And he then gave him a very rich mantle, since so the custom was then. And in that instant Merlin came among them, and said to King Arthur, "Lord, receive him, and thank him for this offering he makes you, since you know that you will receive such honor in having him offer it, which he would not do if he did not wish to; since, certainly, he is as great a lord as you, and is an anointed king, as you are, and very noble in all virtues, as experience will show."
When the king had heard the words that Merlin said to him, he then received Pelinor, and raised him up, and seated him near himself, and thanked him very much for what he had offered. Then Merlin spoke so loudly that everyone heard him, and he said, "Sirs companions of the Round Table, now be pleased and happy that on this day all your table was filled, save for the Perilous Place."
And they thanked God greatly, but they did not yet know whom they were to put in the final place, for there were many in the court of the king, so that they did not know who it would be. At the hour for meals, when the tables were set, Merlin came to King Pelinor and said to him, "Come after me."
And he then rose and went after him, and he took him straight to the last seat at the Round Table, and said to him, "Sit here, for this place is yours; and, certes, I do not do this for greater love of you than of others, but because I know you for a good and loyal knight."
Then he had him sit in the chair. And when King Arthur saw this, he said to Merlin, "Certes, foolish is he who wishes to do something about this behind your back, for no one would have done this as wisely or as well as you have. And may God never help me if there is a man among us who deserves that seat more than King Pelinor."
And all who were in the palace granted that, and it pleased everyone except Galvan, since he truly hated him because he had killed his father King Lot; and he said to Gariete his brother, "We ought to feel great grief when we see the man who killed our father in such great honor and high estate."
And Gariete said: "What do you want me to do about it? For I am one of your squires and I ought not to raise my hand against a knight, because it is not the custom, as you know; but if you praise it in me, I will kill him where he is, before everyone; and I am well-prepared, because I have a very good sword, the sharpest and the best that I have seen in days, and I will kill him with it in a moment, if you agree to it; there is nothing in the world I hate as mortally as him."
"Do not do such a thing, brother," said Galvan, "for if you raise hand against him, being a squire, you will lose the honor of knighthood; but let me who am knight take vengeance, and I tell you that I will take such great vengeance as the son of a king ought on the one who murdered his father."
"How will you do it?" asked Gariete.
"I choose to wait," said Galvan, "until he departs this court, and after he departs, we will go after him for one or two days; as soon as we find him, I will have my battle with him; and if I vanquish him, I would not for anything in the world fail to cut off his head, just as he cut off my father's, as they told me."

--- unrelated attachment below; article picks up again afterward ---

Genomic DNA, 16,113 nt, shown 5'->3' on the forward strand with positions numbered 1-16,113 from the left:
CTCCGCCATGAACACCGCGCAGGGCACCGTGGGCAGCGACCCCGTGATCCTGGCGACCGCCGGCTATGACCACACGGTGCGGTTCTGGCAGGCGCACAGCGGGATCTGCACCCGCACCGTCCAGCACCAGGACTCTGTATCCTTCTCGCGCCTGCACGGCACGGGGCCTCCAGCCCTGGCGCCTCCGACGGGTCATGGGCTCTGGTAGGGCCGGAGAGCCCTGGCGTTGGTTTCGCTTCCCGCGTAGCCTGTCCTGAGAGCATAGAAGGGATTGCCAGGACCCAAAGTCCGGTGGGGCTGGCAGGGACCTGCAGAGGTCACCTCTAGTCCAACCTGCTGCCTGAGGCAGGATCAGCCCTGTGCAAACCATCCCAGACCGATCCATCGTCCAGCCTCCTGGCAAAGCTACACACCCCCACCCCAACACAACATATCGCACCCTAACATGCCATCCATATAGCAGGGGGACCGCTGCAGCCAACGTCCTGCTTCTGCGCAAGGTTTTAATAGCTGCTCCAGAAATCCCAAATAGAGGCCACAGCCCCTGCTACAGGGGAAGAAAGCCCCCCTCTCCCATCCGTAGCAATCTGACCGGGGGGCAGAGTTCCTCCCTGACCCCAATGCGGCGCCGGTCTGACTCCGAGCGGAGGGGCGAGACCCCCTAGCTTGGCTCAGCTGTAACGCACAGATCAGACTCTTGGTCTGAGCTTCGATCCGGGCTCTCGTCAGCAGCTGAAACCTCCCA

And Gariete said: "I will kill him now without fail, if you do not promise not to go without me, so that I can see the battle between you."
And he promised it as to a brother, and then they left off talking of that.
Very great was the happiness that the noblemen of the kingdom of Londres felt that day in the city of Camelot, and great were the festivities, and the great palace where the king held his wedding was placed in such a manner that it was over the city, near the great forest, since "forest" they say in French for a land thick with trees and in which there are no grasslands. And the palace was all surrounded by great and marvelous orchards, and they were as dense as if they were a forest. And when everyone was prepared to leave, because the festival was ending, Merlin said, "Lords, you who are joined together at this festival, do not marvel at anything you will hear here, for I tell you that you will hear three adventures now more marvelous than you ever heard, and none of them will be finished here, but three knights of this palace will finish them. Galvan will finish the first, and Tor son of Ares the second, and King Pelinor the third, and know that each one of them will bring his to a good end."
And those of the palace marveled at what Merlin said. They, talking thus, saw a stag come through the orchard with great leaps, and a brachet after him, and after them thirty swift hounds who went barking and running after the stag, and the stag was all white, and the brachet all white, and all the others were black, and with them was a damsel, who I can well tell you was one of the most beautiful damsels who ever entered Arthur's court, and she bore a horn of ivory hanging from her neck, and had a bow and an arrow in her hand, and went very well arrayed in the habit of a huntress, and she came as fast as her palfrey could bring her, making so great a tumult that it was a marvel. And when the stag entered the palace, he did not stop his course for anyone, and the brachet after him. And the stag came among the knights who were at the tables, and the hound went after him and seized him by the leg, and bit him so hard that he ripped a piece of flesh from him. When the stag felt himself wounded, he launched himself to the other side of the table. Then a knight arose who had been eating there, and he took the brachet, and got his horse which he had at the door, and went away at a great pace, as if the world went after him, and he went saying in his heart that he had done that for which he went to court. And the damsel who came after the stag, when she saw her hound carried away, said to him who was taking it, "Sir knight, it would be more worthwhile for you to leave it than to take it, for you will give it back very unwillingly."